When a pattern is cut on the bias (diagonally in relation to the selvage edge), it results in a stretchy, draped fabric cut.
While the cut fabric edges may look like those of a regular straight cut, bias edges behave more like knits, stretching in the seam alignment and sewing process. Depending on the fabric, bias edges can be difficult to control. If not handled with care, the corresponding seam edges will stretch out and not properly fit together.
The trick to sewing bias edges is to handle them gently, lay them flat on the table in the alignment process, and always hand baste them prior to machine stitching. When sewing a bias-cut garment, you may find yourself in two common scenarios:
- Sewing a bias edge to another bias edge or
- Sewing a bias edge to a lengthwise-cut edge
In both scenarios, the fabric layers are at risk of stretching in the sewing process, both during seam alignment and as they feed under the presser foot. For that reason, always treat bias-cut fabric pieces like knits, using a shorter stitch length when sewing the seams. You may also consider a stretch thread but be careful to test it with your sewing machine first since some stretch threads break easily under machine tension.
Sewing A Bias Edge To A Lengthwise Edge
When sewing a bias edge to a lengthwise edge, the two will behave completely different in the sewing process.
The bias edge will stretch while the straight, lengthwise-cut one will not. For that reason, it may seem as if the bias edge is much longer even though they are exactly the same length.
The trick to aligning these two edges is in carefully placing the bias edge on top of the straight one, and matching them inch by inch such that they maintain the same length throughout.
1. To pin a bias seam edge to a straight one, start by matching both top and bottom ends of the seam edges first. We know that the length of each edge is exactly the same so logically, both seam ends should correspond to each other perfectly. During this process, always keep the bias edge on top of the straight one and if space allows, keep the fabric layers flat on the table at all times.
2. Next, carefully align the remainder of the edges together by gently placing the bias edge on top of the straight one. Be very careful not to stretch the bias edge in the process.
If you feel that the bias-cut edge has stretched, try to compress it back together such that it fits perfectly with its corresponding lengthwise edge without puckering or rippling.
In fact, keep in mind that edge puckering is the most common issue when sewing a bias edge to a regular lengthwise-cut one.
To prevent unnecessary puckering, insert pins perpendicular to the edges as you carefully match them.
3. Apply a hand basting stitch to add extra stability in the machine stitching process to follow. Remove the pins once the edges have been basted.
4. When machine stitching, the bias-cut layer should always be facing up, and extra care should be taken to prevent it from stretching and puckering under the presser foot.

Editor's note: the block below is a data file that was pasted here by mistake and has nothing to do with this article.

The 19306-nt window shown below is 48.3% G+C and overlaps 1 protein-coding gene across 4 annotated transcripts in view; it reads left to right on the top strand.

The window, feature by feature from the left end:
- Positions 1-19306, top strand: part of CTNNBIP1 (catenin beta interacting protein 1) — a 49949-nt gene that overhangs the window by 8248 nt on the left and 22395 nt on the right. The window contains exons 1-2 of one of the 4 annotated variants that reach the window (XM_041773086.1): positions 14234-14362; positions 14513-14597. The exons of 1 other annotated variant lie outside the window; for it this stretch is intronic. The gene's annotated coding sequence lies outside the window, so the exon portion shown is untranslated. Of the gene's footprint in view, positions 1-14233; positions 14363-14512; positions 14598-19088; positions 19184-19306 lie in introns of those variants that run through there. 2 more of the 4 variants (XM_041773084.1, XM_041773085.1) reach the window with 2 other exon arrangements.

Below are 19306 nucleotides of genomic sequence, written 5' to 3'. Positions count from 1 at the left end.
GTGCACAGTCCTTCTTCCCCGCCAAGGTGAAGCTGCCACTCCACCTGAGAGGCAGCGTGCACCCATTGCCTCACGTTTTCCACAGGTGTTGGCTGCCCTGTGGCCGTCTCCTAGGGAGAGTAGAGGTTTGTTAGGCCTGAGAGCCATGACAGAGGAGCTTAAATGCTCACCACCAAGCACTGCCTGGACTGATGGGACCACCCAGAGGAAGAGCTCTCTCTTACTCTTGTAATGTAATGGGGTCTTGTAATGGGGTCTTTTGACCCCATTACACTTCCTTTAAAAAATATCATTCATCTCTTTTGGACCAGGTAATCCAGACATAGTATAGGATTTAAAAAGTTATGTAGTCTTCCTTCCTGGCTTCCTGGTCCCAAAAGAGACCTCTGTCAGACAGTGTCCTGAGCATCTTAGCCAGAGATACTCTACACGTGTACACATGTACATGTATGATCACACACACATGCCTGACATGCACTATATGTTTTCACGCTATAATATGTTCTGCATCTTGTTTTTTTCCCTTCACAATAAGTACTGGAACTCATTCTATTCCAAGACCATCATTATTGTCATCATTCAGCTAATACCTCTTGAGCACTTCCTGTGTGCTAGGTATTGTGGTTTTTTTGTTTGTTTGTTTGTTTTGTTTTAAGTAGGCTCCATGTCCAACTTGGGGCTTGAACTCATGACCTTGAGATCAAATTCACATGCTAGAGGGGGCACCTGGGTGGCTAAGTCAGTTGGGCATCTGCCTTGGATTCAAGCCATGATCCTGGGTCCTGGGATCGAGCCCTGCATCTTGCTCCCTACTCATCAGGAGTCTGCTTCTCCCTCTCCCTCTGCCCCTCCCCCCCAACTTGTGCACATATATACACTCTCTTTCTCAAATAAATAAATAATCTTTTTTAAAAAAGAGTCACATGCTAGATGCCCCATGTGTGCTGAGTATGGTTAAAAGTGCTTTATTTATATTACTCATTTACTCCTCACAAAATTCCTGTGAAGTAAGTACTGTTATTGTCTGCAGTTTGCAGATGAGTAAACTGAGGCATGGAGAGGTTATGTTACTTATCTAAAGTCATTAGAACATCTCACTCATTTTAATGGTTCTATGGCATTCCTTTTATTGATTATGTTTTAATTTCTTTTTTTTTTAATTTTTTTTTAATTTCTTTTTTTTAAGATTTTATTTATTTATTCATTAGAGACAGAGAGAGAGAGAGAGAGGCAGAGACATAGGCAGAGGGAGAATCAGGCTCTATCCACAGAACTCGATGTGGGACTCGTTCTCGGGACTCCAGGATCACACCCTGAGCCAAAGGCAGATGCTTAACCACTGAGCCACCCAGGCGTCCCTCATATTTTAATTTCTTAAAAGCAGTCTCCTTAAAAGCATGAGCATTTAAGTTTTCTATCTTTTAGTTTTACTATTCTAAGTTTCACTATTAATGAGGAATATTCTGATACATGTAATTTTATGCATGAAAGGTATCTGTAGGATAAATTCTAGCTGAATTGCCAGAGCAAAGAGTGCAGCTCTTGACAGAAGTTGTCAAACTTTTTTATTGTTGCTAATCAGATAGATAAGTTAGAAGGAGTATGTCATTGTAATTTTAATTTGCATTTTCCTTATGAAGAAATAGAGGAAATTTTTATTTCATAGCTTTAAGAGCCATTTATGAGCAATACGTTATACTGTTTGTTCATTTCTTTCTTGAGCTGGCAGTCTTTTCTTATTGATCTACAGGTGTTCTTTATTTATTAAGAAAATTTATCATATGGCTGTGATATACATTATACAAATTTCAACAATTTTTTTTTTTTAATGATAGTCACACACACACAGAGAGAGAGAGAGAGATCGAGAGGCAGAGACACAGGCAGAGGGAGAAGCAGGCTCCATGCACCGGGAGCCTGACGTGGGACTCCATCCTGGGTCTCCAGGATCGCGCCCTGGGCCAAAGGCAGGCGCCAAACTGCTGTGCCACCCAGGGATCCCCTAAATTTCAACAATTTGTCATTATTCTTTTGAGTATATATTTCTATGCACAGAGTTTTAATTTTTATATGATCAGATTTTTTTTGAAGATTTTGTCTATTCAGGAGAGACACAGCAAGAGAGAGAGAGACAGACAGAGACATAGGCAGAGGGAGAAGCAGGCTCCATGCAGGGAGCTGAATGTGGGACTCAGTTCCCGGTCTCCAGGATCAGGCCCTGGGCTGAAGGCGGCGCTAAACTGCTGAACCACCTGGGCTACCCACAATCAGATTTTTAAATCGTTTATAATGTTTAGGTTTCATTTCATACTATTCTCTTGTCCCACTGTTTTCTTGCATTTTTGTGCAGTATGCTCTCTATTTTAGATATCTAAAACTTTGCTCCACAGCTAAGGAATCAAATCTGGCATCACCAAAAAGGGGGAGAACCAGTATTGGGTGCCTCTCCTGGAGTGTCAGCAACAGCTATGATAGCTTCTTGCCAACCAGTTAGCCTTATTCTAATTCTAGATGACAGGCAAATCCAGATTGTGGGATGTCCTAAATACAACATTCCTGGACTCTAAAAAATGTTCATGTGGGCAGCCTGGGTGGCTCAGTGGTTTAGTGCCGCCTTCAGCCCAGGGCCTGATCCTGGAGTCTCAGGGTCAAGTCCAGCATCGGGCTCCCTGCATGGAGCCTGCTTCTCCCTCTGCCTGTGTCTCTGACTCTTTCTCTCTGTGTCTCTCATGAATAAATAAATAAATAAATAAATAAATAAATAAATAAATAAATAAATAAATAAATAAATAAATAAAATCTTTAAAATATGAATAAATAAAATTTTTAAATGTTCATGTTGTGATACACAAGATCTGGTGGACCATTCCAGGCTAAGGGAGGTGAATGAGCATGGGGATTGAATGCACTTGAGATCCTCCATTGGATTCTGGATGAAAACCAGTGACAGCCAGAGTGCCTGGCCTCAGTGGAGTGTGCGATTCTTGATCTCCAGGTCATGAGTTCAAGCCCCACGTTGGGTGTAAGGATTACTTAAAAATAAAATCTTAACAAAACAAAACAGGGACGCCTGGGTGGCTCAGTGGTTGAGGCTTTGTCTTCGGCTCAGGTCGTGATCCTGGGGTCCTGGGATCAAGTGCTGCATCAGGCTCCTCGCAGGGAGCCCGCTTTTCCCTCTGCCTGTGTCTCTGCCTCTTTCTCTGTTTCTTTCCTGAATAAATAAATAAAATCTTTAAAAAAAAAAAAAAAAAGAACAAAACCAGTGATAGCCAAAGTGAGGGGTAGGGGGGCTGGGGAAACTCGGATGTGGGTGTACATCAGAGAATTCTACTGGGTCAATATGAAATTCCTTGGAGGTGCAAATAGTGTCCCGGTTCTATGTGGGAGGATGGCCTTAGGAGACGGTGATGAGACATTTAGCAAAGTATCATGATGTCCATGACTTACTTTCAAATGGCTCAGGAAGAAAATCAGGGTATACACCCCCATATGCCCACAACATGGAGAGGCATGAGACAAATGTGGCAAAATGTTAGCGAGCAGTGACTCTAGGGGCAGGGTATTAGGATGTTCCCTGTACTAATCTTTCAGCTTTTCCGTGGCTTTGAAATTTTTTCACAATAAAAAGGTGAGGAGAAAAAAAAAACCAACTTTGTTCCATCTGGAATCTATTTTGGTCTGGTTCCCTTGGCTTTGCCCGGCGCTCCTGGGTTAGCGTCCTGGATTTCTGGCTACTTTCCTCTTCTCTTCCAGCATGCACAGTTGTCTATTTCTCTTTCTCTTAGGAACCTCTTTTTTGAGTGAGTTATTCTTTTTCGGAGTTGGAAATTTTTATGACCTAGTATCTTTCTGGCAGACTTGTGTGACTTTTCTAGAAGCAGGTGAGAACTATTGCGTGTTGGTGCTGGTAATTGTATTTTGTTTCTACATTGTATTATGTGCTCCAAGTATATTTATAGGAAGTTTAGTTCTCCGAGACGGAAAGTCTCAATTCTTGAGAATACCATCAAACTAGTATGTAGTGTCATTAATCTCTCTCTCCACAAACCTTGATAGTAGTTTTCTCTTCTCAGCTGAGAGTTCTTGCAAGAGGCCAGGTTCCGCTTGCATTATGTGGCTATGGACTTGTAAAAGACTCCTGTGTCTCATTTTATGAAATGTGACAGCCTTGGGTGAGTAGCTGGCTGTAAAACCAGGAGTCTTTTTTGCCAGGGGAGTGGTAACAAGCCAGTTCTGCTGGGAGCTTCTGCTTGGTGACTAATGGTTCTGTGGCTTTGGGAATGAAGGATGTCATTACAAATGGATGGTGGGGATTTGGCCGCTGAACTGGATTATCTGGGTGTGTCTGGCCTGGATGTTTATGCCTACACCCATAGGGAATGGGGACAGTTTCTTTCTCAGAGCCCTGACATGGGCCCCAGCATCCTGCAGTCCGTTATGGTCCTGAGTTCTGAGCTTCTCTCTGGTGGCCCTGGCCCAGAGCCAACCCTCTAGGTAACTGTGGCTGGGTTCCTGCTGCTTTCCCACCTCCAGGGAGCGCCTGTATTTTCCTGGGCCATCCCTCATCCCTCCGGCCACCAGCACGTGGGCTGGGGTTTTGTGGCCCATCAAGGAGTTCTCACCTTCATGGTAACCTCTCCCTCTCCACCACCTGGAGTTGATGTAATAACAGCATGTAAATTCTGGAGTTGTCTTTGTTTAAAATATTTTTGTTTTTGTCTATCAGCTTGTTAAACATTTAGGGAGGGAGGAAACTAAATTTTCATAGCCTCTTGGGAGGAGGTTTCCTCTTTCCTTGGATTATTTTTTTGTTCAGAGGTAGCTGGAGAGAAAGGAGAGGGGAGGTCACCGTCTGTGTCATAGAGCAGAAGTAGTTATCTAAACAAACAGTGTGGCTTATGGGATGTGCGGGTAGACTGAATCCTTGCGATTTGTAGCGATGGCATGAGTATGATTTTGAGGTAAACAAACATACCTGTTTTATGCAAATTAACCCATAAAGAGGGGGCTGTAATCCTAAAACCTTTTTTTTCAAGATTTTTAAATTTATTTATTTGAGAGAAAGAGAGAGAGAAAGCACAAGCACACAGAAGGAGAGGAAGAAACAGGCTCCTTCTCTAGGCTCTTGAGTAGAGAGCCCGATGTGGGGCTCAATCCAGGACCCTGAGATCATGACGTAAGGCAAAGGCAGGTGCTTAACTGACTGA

Particularly when working with flimsy, drapey fabrics, the presser foot can add some tension to the top bias layer causing it to slightly ripple. Again, this may give the impression that the bias edge doesn’t fit with the straight edge underneath even though we know this is not the case.
As you stitch, you may need to lift the presser foot periodically to release some of the pulling and strain in the top fabric layer (bias).
5. Once the bias seam is stitched, remove the hand basting using a seam ripper.
Sewing A Bias-To-Bias Seam
Sewing a bias edge to another bias edge is often similar to sewing a knit seam. If you’re not careful, the seam can stretch out of shape. However, you may find that a bias-to-bias seam is a bit easier to sew than a bias edge to a straight edge.
The trick to sewing a bias seam is not to stretch the edges in the alignment and pinning process. The easiest way to achieve this is to always lay your fabric pieces flat on the table.
You should avoid hanging the edges off the table edge or lifting them up in the air as you align and pin. When working with heavy fabrics and lengthier garments, the bias seams will stretch and may permanently lose their structure and shape.
1. Insert pins through the top and bottom ends of the seam first.
2. Next, carefully match the remainder of the bias-cut edges to each other, being careful not to stretch them in the process.
3. Apply a wide basting stitch to keep the layers together.
Hold the garment up and make sure the seam is neither stretched nor compressed in. At this point, if you feel that the basted bias seam appears to be shorter than it should, leave it hanging for a couple of hours prior to machine stitching.
4. Since bias seams are handled similar to knits, use a shorter length stitch in the machine stitching process. You may even consider using thread with some stretch. However, make sure the thread is compatible with your sewing machine and does not break or create tension issues.
As in the bias-to-straight edge process, if you find that the presser foot is puckering the bias seam, lift it periodically to release some of the strain. However, make sure the needle is inserted through all fabric layers each time the presser foot is lifted. Doing so will prevent possible stitch distortions.
5. Remove the hand basting once the bias seam is fully machine stitched.